Perfecting the Trail Poles

WalkOverProfileStepIn recent years, the Trail class has become very popular, with much tougher competition. As the level of competition has increased, so has the level of difficulty. The class where show horses that didn’t quite make the pleasure grade found themselves has become a priority class in its own right, with both horses and exhibitors finding it a specialty rather than a second chance class.
AQHA Professional Horseman, Joni Nelson, of Long Grove, Iowa, is a trainer who is known nationwide for producing top Trail competitors. “Three things make certain horses better at trail than others,” says Nelson. “Their movement, their mind and the way they use their feet over the poles and through the slow maneuvers and the box.”

“Trail has become a much tougher class,” she admits. “With the ability of the horses today and the degree of difficulty of the courses, you have to have a pretty good mover. I tend to like the ones that lope over poles like they were loping in a Pleasure class, but obviously with more forward motion than you see on the rail. The horses that already have good cadence and a good lope are really easy to teach the lope overs, it’s usually just teaching them where to land before the pole and the rest is easy.”

Nelson wants to see horses that can lope a six foot stride comfortably. If they can do a one-stride lope over, be comfortable and not change their pace much, it’s going to work. Horses that have a short stride will have to go through the obstacle at a faster speed or they will constantly hit the poles. The horse with a longer stride will often hit their toes to the poles, but that is easier to correct than stretching a short stride.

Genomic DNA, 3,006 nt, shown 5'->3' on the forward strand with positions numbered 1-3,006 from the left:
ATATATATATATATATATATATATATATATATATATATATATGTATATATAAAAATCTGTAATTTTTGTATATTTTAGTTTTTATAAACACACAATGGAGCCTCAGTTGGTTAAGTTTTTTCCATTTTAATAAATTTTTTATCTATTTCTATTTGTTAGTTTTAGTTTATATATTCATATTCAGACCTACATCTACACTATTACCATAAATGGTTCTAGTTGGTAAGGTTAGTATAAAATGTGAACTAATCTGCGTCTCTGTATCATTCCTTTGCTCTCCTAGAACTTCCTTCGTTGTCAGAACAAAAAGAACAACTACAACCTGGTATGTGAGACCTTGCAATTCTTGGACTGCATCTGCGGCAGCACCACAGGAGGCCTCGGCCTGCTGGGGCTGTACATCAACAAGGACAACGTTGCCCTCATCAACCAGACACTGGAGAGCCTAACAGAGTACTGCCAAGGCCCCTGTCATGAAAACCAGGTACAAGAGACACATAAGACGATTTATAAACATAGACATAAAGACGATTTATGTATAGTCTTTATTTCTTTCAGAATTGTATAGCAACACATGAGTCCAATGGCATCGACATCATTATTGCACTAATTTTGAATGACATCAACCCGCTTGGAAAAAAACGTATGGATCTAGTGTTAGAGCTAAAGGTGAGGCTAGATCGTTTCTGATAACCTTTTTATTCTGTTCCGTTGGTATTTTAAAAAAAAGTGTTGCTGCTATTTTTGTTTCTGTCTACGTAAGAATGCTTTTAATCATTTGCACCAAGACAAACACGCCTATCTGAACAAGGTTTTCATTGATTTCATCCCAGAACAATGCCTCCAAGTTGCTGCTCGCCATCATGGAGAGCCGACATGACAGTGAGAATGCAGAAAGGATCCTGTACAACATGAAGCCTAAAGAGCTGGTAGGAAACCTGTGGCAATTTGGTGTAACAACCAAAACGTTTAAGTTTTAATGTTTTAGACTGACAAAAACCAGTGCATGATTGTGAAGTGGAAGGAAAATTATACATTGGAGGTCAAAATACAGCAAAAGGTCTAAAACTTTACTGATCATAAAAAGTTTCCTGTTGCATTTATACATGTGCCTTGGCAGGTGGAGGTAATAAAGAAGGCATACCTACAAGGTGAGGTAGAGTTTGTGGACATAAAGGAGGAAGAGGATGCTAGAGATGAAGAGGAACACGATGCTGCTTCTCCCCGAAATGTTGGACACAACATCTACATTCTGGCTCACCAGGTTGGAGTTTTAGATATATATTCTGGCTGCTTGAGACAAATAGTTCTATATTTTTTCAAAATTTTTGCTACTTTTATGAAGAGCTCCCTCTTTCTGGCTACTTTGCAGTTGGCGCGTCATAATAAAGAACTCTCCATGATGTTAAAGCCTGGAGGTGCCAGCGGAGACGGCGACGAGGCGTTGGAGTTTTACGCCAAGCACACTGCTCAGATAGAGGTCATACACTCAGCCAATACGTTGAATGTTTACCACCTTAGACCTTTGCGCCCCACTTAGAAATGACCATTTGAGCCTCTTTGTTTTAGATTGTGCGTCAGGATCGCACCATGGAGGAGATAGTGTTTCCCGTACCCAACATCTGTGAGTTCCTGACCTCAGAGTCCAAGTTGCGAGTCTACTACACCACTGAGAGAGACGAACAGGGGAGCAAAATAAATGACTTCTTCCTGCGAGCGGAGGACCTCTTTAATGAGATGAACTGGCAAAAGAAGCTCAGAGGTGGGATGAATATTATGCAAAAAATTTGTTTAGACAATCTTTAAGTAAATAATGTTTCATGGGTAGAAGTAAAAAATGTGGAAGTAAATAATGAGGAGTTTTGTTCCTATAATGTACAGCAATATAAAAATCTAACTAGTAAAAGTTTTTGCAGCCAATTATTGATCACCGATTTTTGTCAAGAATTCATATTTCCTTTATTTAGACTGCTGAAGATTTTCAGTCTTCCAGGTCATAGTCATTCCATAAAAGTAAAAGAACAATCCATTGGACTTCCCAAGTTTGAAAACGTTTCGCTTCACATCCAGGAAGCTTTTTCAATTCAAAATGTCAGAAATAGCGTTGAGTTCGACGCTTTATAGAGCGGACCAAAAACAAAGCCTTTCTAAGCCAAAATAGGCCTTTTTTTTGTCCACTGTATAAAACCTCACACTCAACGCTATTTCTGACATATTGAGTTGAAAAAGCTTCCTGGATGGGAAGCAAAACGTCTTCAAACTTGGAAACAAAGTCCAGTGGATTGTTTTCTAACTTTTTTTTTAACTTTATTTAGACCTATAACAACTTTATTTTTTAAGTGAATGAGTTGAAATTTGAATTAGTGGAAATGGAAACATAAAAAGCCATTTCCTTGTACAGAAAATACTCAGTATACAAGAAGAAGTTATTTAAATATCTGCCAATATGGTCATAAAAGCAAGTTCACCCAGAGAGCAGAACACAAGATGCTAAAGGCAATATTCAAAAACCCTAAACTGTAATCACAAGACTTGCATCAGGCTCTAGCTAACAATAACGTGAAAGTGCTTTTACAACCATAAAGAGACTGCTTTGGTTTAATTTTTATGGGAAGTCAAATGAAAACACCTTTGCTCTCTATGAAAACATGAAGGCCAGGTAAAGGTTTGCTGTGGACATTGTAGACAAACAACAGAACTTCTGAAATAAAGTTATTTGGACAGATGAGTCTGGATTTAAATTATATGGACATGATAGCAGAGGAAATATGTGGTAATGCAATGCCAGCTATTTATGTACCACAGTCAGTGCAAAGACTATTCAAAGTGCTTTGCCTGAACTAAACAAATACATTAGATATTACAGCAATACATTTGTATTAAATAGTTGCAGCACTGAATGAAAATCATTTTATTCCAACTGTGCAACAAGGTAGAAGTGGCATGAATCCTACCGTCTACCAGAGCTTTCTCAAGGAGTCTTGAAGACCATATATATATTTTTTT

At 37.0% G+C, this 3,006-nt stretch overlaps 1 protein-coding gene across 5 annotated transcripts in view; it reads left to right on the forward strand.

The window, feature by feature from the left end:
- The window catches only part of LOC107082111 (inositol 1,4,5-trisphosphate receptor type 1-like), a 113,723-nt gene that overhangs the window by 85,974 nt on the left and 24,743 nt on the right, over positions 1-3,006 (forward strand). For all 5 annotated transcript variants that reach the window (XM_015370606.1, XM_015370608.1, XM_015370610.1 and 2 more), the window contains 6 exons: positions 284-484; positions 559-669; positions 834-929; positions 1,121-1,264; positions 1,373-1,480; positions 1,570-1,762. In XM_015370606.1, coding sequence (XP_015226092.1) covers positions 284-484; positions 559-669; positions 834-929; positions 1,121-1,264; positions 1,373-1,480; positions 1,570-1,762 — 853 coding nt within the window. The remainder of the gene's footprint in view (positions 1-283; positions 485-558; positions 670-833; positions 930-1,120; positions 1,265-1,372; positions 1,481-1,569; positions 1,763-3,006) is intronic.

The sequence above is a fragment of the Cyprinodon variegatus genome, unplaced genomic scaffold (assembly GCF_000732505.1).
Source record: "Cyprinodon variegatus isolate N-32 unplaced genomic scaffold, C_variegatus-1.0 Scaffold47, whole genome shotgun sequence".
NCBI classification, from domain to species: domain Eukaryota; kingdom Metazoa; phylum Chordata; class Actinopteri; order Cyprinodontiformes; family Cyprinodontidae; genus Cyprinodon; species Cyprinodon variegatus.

“I don’t want a horse to be a really tight jogger to start with. One that has a longer stride at the jog is usually easier to get over the poles and to get the correct strides in between the poles if they are in a sequence. Since Trail is based upon a three foot stride at the trot, I want the horse to be comfortable taking that three foot stride,” she says.

She says it should be easy for them. “I want to be able to control that stride, so I don’t want a horse to go at a fast pace to get that stride because that will be more difficult to control later on in training.”

If the horse is not comfortable at that stride then they won’t be comfortable over the poles and will not have the confidence going over the higher poles eventually.”
“I really look at the way horses use their feet,” she says. “You can usually tell if a horse will be good over the poles when you first start. It’s just like every other discipline, if it is easy for them when you start them, and they feel confident and it seems natural for them, then they are a pretty good prospect for the class.”